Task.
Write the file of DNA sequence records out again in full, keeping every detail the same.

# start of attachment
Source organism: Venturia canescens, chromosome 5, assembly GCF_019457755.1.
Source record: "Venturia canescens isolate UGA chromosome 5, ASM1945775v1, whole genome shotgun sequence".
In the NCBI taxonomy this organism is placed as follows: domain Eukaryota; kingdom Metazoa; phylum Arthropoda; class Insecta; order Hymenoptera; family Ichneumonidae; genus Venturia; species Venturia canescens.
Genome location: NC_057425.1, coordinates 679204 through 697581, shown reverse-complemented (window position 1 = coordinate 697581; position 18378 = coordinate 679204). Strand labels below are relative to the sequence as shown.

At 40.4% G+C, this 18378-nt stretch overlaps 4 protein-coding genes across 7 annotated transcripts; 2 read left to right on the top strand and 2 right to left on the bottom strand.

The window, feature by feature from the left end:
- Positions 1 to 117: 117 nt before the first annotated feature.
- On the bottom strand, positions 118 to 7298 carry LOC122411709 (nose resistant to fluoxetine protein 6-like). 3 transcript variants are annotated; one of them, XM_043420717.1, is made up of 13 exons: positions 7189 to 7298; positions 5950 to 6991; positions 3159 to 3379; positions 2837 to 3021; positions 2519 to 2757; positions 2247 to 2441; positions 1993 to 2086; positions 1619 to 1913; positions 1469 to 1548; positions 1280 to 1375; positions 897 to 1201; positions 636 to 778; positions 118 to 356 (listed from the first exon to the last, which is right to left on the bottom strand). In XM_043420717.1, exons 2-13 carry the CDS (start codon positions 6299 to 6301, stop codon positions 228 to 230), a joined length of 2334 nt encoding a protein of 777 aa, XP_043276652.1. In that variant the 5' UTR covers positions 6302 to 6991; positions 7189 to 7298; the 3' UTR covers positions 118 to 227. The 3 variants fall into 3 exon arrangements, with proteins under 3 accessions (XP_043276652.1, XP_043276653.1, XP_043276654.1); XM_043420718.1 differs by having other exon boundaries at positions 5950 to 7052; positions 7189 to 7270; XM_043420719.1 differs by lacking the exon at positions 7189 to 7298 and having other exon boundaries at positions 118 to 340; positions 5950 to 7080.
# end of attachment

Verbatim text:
Source organism: Venturia canescens, chromosome 5, assembly GCF_019457755.1.
Source record: "Venturia canescens isolate UGA chromosome 5, ASM1945775v1, whole genome shotgun sequence".
In the NCBI taxonomy this organism is placed as follows: domain Eukaryota; kingdom Metazoa; phylum Arthropoda; class Insecta; order Hymenoptera; family Ichneumonidae; genus Venturia; species Venturia canescens.
Genome location: NC_057425.1, coordinates 679204 through 697581, shown reverse-complemented (window position 1 = coordinate 697581; position 18378 = coordinate 679204). Strand labels below are relative to the sequence as shown.

At 40.4% G+C, this 18378-nt stretch overlaps 4 protein-coding genes across 7 annotated transcripts; 2 read left to right on the top strand and 2 right to left on the bottom strand.

The window, feature by feature from the left end:
- Positions 1 to 117: 117 nt before the first annotated feature.
- On the bottom strand, positions 118 to 7298 carry LOC122411709 (nose resistant to fluoxetine protein 6-like). 3 transcript variants are annotated; one of them, XM_043420717.1, is made up of 13 exons: positions 7189 to 7298; positions 5950 to 6991; positions 3159 to 3379; positions 2837 to 3021; positions 2519 to 2757; positions 2247 to 2441; positions 1993 to 2086; positions 1619 to 1913; positions 1469 to 1548; positions 1280 to 1375; positions 897 to 1201; positions 636 to 778; positions 118 to 356 (listed from the first exon to the last, which is right to left on the bottom strand). In XM_043420717.1, exons 2-13 carry the CDS (start codon positions 6299 to 6301, stop codon positions 228 to 230), a joined length of 2334 nt encoding a protein of 777 aa, XP_043276652.1. In that variant the 5' UTR covers positions 6302 to 6991; positions 7189 to 7298; the 3' UTR covers positions 118 to 227. The 3 variants fall into 3 exon arrangements, with proteins under 3 accessions (XP_043276652.1, XP_043276653.1, XP_043276654.1); XM_043420718.1 differs by having other exon boundaries at positions 5950 to 7052; positions 7189 to 7270; XM_043420719.1 differs by lacking the exon at positions 7189 to 7298 and having other exon boundaries at positions 118 to 340; positions 5950 to 7080.